Gaia Satellite Used To Find Rare Star
It’s rare for amateur astronomers to find something substantial, unless of course they have the tools for it. A tool like, say, the Gaia satellite at the European Space Agency. That same satellite noticed something interesting back in August of 2014. Over the course of one single day, a star became five times brighter, noticeable enough to be picked up by the satellite. From there, researchers, along with some amateur astronomers, took time to study the satellite’s findings, and were shocked at what they discovered. They had discovered a rarity, a one in a billion star. The one in a billion star was not only an astonishing find for the astronomers, but an exciting discovery that can teach scientists more about stars and how they work.
The One in a Billion Star is actually two stars
What made this star so astonishing and so rare? Well, this one in a billion star, which has been named Gaia14aae, is actually a two-star system. One of these stars is a white dwarf. The other is its companion star. The white dwarf of this combination one in a billion star is actually stealing gas from the companion star. In a sense, the white dwarf is eating the other star, which is larger than it. The size difference is actually quite substantial; the white dwarf is similar in size to Earth; the companion star is 125 times the size of our sun!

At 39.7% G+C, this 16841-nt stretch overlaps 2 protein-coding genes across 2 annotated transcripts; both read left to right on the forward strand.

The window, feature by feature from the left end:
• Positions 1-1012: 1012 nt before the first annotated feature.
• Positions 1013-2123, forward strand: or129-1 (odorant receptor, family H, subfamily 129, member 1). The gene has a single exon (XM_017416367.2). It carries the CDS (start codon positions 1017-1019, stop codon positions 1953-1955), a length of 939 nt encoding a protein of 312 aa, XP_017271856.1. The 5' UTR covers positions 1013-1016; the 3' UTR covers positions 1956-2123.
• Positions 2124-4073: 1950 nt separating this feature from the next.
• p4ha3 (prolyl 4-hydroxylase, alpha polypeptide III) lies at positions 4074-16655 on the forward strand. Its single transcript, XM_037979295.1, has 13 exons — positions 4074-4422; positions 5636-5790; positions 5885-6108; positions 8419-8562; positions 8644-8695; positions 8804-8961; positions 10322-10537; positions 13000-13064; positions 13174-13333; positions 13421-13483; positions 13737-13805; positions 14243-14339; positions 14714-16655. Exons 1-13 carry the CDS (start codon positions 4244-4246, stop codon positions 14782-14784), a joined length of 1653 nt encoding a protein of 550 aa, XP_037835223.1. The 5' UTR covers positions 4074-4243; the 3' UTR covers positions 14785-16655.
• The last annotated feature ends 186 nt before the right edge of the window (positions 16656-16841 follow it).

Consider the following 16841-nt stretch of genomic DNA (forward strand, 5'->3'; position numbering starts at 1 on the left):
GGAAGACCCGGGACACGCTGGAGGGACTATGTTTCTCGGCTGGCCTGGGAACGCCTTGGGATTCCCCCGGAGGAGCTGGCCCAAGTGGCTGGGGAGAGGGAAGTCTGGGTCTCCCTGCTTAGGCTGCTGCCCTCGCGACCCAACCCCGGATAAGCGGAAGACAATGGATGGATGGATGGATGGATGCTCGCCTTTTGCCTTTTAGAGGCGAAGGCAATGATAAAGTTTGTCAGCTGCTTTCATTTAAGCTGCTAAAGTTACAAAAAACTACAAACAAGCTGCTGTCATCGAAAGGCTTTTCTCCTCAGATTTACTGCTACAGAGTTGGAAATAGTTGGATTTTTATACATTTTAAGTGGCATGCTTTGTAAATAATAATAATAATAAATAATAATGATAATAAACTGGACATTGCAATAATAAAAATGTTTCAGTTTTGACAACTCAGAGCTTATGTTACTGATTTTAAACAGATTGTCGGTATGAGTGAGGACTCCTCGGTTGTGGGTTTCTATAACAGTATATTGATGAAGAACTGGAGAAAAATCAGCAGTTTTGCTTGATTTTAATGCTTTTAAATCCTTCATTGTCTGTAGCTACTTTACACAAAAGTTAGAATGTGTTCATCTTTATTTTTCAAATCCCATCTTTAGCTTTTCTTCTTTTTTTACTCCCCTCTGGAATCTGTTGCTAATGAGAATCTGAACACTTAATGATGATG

Because of this size difference, there was plenty of gas in the companion star for the white dwarf to essentially cannibalize it. This is what caused the satellite to notice the one in a billion star – eating its companion is what caused the white dwarf to become so much brighter. It has also made the white dwarf so dense that a mere teaspoon of its material would weigh as much as your average elephant. This has turned the two stars into a binary system, combining into a one in a billion star.
Researchers Can Use This Star To Learn More
Researchers are extremely excited at what this one in a billion star has to offer them. It allows them to understand other bright explosions in the universe, and their bizarre codependency means that researchers can measure their sizes and masses with greater accuracy. It’s another victory for researchers using the Gaia satellite.